A Profitero study showed Target’s online prices were 25% more expensive than Wal-Mart’s, which were just slightly more expensive than prices on Amazon.
If this is a depression, we are entering a period during which the E word (for efficiency) reigns supreme. It has enormous consequences for retailing.
Ten years ago this month, when we published the first issue of Internet Retailer, we were swept up like almost everyone by the dot-com phenomena. One year later, when it became painfully evident that the e-commerce market was being inflated by a lot of hot air from Wall Street bankers, we made the difficult decision to stick with our e-retailing publishing venture even as publishers who followed us into the market pulled up stakes when the dot-com bubble burst.
Now it’s clear that the Masters of the Universe bamboozled investors again-only this time on a more breathtaking scale. Like drug pushers, they convinced local banks that mortgages could be a lot easier to make with Wall Street money, and they sold investors around the world on the notion that these obligations were fully backed by assets and could be packed like sausages and traded over and over so that in the end no one could tell that the assets backing them were grossly inflated. They did the same debt peddling, securitization, excessive trading and over-valuation with all forms of commercial real estate, including shopping malls and other retail outlets. Eventually the whole country was infected by this debt-based binge-buying and trading mentality until all assets were overvalued-from equities to oil-and the bubble of the last decade made the 1990s dot-com bubble look positively puny. Madoff and Stanford aside, we’ve all been victimized by a more subtle Ponzi scheme infecting our entire economy.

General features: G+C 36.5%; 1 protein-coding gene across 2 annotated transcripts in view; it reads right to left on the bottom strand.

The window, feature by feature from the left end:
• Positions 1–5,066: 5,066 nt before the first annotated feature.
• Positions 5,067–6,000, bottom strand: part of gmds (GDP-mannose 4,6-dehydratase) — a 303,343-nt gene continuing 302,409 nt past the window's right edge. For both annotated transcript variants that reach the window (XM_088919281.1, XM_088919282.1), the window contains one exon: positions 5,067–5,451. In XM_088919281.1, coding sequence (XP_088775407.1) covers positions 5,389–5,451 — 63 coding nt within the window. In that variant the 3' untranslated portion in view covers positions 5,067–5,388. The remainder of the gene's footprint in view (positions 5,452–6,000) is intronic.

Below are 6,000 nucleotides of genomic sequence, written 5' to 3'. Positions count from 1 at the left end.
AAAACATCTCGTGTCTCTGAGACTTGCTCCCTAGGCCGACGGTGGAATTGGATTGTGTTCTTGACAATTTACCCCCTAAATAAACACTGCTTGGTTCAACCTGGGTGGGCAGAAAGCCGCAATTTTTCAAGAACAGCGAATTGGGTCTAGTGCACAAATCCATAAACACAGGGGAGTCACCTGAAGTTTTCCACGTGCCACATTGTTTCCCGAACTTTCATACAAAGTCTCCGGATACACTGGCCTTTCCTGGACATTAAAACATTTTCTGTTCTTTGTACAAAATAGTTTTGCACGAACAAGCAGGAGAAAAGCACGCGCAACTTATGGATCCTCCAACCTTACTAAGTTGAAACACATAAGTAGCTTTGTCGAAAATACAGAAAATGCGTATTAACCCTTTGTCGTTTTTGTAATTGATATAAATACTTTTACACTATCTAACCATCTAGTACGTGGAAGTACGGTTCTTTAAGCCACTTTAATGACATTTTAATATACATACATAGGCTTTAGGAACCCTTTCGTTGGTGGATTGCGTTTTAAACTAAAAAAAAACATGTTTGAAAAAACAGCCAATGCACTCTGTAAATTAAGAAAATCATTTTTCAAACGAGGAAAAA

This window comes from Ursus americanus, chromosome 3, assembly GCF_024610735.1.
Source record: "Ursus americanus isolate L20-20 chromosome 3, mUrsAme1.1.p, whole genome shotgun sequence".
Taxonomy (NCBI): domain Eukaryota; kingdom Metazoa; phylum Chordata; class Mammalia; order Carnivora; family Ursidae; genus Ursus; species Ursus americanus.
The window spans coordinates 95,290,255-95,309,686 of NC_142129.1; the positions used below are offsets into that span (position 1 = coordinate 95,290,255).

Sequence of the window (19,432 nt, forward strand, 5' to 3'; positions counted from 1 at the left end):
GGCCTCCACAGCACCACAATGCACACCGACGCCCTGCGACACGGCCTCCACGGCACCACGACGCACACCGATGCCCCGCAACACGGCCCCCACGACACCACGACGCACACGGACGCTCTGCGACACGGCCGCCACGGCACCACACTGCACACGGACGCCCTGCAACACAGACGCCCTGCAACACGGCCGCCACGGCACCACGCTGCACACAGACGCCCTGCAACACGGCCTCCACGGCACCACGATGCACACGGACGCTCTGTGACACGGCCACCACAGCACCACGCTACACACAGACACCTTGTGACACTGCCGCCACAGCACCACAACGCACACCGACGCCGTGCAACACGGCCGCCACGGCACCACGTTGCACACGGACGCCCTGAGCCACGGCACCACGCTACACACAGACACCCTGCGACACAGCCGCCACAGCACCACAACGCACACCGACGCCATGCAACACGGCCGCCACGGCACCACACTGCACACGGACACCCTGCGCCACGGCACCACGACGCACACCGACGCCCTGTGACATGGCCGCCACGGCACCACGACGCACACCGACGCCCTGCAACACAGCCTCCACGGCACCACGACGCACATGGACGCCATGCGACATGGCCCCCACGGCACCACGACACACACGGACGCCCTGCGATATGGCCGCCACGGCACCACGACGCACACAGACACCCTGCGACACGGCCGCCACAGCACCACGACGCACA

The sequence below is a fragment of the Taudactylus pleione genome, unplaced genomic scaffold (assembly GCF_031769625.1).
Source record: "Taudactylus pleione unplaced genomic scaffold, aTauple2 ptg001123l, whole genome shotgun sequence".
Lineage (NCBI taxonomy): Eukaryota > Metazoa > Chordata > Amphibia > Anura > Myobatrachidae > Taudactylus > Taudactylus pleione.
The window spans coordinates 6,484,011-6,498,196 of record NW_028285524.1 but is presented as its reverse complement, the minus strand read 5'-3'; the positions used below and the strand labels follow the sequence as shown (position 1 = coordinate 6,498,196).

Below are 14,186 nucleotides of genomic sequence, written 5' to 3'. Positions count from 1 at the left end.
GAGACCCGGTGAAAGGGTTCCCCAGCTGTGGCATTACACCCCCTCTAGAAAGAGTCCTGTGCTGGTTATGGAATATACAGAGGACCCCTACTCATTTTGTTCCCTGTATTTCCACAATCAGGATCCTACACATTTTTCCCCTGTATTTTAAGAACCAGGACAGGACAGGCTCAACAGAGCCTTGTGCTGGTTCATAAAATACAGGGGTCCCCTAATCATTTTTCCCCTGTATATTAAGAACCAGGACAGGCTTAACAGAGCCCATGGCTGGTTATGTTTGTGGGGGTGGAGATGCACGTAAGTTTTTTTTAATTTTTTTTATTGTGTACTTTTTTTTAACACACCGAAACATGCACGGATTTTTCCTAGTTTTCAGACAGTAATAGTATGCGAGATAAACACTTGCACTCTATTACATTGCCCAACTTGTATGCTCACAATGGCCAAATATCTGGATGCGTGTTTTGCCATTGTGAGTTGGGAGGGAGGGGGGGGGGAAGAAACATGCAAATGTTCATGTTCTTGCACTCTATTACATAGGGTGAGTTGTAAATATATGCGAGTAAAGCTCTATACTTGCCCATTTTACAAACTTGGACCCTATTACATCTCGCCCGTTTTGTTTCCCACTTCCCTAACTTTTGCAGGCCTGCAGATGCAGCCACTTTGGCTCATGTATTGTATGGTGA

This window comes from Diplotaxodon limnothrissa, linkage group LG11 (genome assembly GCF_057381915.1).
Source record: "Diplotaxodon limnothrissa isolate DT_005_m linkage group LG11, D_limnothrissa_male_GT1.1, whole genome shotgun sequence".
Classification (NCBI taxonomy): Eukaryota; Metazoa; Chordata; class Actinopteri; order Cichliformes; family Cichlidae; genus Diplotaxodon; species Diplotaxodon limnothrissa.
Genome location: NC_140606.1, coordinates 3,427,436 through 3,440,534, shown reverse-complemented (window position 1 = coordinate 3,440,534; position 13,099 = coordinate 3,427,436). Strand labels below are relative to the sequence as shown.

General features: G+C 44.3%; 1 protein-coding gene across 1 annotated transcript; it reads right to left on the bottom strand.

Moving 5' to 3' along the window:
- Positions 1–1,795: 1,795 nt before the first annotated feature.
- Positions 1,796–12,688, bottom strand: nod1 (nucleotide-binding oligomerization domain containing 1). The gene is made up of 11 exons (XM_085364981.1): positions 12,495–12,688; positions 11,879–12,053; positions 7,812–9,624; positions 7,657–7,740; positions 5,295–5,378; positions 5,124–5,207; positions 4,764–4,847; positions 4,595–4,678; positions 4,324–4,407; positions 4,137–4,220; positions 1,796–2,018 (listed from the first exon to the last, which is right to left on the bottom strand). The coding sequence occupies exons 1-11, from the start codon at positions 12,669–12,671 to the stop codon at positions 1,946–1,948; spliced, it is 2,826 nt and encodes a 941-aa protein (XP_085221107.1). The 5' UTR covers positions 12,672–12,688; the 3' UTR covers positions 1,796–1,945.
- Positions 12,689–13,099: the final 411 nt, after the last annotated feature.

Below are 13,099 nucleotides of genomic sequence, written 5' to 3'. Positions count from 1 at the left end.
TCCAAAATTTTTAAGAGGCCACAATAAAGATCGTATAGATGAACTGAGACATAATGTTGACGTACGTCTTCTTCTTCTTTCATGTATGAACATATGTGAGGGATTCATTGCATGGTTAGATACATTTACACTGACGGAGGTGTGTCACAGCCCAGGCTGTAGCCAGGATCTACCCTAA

Now that this bubble has burst and no one save the government has the borrowing power to keep the economy from deflating, some analysts are conceding that it’s time to use the D word to describe what’s going on. And if this is a depression, we are entering a period during which the E word (for efficiency) reigns supreme. It has enormous consequences for retailing.
Like so much else in our economy, store-based retailing became hugely boated by an unquenchable thirst for building and acquiring. Scores of chains are so overbuilt and inefficient that they have had difficulty sustaining themselves without continued debt-based growth. So last year, when retail sales merely stopped growing, Circuit City, Linens ‘n Things and other regional chains dissolved, unable even to raise the debtor-in-possession loans to finance Chapter 11 reorganizations. It goes without saying that with General Motors, Citigroup and Bank of America on the ropes, we had best be prepared for more failures of less efficient retail chains. They will vanish like undeserved executive bonuses.
The Masters of Efficiency are the ones who will prosper in this economic collapse. Certainly, the most efficient retail chains, like Wal-Mart, will be among them, filling part of the void left as weaker chains disappear. But as we enter our second decade of covering e-retailing, we believe that well-run e-commerce operations will be the most efficient retailers of all and will greatly expand their share of retail trade. They respond to customer needs more nimbly, scale their operations to demand more quickly and fulfill purchases more efficiently than most stores can.
Founded in 1925, Chain Store Age magazine survived the Great Depression by focusing on the retailers who survived it-emerging national chains that were more efficient than the thousands of independent merchants who could not make the grade. Now the chain store seems more vulnerable in today’s depressed economy, and we look forward to covering another decade of growth for web-based merchants who are ushering in another new age in retailing.